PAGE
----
Latest Discussions : Painting

Weekend Warrior

02:30PM | 12/18/04
Member Since: 11/29/02
106 lifetime posts
We just patched all the nail holes and repainted out living room in our new house. Trouble is, all of the spots that we spackled are showing up (mostly visible when the light hits the wall just right). It seems that the paint took differently to these spots.

Is there any way to fix this, or at least avoid it in the rest of the rooms.


04:16PM | 12/18/04
Member Since: 11/27/04
172 lifetime posts
i know this is a silly question, but did you prime the walls before painting with your color coats.

the drywall is paper and the patches are patch compound,and primer helps to seal the wall to mostly even it out.

Weekend Warrior

05:56PM | 12/18/04
Member Since: 11/29/02
106 lifetime posts
No, I didn't think it was necessary to prime the whole wall just for a few nail holes.

I watched the guys doinf renovations in our office, and they didn't prime either. Although they did spot paint the spackle with one coat before painting the whole wall and you can't see a thing.


02:07AM | 12/19/04
Member Since: 07/28/02
1356 lifetime posts
Well weekend you have your answer. If there are just a few spots you can just apply a coat of finish paint over the patches before you paint the entire wall.

Weekend Warrior

06:22AM | 12/19/04
Member Since: 11/29/02
106 lifetime posts
OK, so is there any way to fix the walls that I've already painted? Can I just spot paint a second coat on the spakled areas, or will that just show up as a differnce in coverage as well?

Weekend Warrior

01:16AM | 12/23/04
Member Since: 11/29/02
106 lifetime posts
Anyone have any input ......?

doug seibert

02:00AM | 12/23/04
Member Since: 08/10/02
842 lifetime posts
I wonder "what" is the defect.......

Is the paint just showing a difference in shade and tone.......

OR is the real problem the spackle has left a visible "hump" or "ring-around-the-patch" or maybe a too smooth slick of plaster....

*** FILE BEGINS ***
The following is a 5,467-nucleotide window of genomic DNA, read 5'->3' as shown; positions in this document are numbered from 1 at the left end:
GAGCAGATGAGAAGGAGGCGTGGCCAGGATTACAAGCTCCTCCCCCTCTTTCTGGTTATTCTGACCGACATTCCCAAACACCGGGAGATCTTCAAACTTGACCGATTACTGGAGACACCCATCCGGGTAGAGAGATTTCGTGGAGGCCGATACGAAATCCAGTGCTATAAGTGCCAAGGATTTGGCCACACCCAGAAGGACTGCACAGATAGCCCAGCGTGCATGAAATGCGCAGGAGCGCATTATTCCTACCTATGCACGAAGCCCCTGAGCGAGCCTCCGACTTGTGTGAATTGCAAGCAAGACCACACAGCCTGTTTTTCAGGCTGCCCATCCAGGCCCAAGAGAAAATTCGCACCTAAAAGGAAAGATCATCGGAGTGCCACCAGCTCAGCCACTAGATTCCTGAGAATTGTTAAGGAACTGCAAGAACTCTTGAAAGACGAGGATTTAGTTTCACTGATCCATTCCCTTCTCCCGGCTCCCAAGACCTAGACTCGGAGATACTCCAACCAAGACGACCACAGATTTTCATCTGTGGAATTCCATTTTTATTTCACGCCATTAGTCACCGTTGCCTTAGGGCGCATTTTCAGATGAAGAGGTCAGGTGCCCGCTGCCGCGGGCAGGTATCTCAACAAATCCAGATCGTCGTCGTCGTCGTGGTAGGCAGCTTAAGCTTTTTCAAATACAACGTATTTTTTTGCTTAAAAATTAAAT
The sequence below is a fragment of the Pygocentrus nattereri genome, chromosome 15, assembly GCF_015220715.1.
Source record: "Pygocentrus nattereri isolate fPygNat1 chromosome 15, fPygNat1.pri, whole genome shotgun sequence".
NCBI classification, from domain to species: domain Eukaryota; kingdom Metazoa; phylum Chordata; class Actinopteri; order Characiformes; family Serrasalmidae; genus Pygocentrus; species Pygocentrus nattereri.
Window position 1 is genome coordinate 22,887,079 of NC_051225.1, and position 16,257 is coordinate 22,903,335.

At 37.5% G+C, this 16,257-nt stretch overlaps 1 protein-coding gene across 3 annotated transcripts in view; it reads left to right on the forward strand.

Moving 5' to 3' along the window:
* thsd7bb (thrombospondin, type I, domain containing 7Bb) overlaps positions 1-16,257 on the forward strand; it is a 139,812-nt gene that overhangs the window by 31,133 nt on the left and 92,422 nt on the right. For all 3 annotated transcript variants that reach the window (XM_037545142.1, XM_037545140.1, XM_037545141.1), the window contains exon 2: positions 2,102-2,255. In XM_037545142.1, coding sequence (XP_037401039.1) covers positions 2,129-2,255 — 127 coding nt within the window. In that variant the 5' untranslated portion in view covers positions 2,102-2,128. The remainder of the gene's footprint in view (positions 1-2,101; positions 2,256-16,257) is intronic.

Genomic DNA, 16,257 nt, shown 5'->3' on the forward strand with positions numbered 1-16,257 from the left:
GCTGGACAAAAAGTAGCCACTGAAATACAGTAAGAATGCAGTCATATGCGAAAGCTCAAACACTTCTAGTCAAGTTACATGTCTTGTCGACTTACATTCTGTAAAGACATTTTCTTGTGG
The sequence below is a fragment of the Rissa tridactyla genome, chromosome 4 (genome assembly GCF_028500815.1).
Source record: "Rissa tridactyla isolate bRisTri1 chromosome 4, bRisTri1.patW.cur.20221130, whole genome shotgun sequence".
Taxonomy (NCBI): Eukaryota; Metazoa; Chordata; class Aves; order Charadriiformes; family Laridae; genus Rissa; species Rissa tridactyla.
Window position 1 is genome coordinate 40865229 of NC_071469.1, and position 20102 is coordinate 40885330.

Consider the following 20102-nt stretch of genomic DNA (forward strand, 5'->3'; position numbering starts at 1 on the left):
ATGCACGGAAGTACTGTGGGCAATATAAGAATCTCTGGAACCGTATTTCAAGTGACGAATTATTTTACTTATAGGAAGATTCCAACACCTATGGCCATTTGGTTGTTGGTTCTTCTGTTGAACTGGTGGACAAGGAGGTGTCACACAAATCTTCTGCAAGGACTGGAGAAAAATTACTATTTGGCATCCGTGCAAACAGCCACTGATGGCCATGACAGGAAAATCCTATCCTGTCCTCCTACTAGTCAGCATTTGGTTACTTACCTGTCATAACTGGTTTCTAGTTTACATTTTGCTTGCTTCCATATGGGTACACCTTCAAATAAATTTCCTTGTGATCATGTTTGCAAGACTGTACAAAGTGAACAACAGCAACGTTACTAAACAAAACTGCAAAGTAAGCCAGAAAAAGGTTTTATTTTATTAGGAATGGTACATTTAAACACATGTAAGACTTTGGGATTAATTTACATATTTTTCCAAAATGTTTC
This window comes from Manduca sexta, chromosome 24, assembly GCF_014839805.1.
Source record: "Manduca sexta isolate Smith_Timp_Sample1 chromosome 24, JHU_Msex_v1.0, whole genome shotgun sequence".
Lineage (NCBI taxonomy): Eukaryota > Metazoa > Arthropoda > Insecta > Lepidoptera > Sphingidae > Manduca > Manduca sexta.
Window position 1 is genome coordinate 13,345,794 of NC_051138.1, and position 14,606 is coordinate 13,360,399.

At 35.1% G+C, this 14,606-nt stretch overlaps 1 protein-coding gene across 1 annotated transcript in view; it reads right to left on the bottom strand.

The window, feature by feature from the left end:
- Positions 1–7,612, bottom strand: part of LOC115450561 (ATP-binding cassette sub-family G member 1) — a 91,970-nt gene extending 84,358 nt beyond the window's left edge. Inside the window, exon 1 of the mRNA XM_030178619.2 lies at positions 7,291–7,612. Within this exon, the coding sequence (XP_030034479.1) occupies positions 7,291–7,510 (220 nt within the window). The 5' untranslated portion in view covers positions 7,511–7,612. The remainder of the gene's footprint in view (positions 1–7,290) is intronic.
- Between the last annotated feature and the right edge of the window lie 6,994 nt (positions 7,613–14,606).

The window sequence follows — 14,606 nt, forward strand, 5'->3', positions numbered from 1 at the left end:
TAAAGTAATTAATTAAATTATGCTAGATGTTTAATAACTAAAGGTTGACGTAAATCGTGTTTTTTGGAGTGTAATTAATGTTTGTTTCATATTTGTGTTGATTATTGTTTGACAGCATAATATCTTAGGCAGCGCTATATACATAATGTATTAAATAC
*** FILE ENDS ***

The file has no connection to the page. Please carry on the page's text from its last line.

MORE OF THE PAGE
For seamless patching I like to use a sponge to blend the repair into the texture of the wall......

At this point I believe I'd sand the affected areas to feather the repairs and then spot paint the areas (Several times if necessary).......followed by an final top coat ......

Be sure to stir/mix the paint completely to avoid color matching problems........

Weekend Warrior

05:34PM | 12/23/04
Member Since: 11/29/02
106 lifetime posts
It looks like the spackled areas are not showing the sheen of the paint the same as the rest of the wall. The spackled areas are not as shiny as the rest.

Its not a diffence is surface height. Well not the ones I did anyway. There are some humps appearing over nailheads from the original owner's installation, but that is not my concern right now.


02:34AM | 12/24/04
Member Since: 07/28/02
1356 lifetime posts
So you must be useing an eggshell/satin finish on your walls. When you use a paint with a sheen over a flat paint you need to apply an ACRYLIC primer over the entire wall even if you don't have repaired places and if you do have patches you should prime them before you do the entire wall.

You should at this point sand the entire wall and follow the above procedure.

Weekend Warrior

01:42PM | 12/26/04
Member Since: 11/29/02
106 lifetime posts
Actually, it is semigloss over semigloss.

So if I understand you corectly, I should have spot primed the patches before appying the final coat. Correct?

At this point, would it do me any good to spot prime the patches with acrylic primer and repaint the wall? I really don't want to sand the whole wall...


04:47AM | 12/27/04
Member Since: 07/28/02
1356 lifetime posts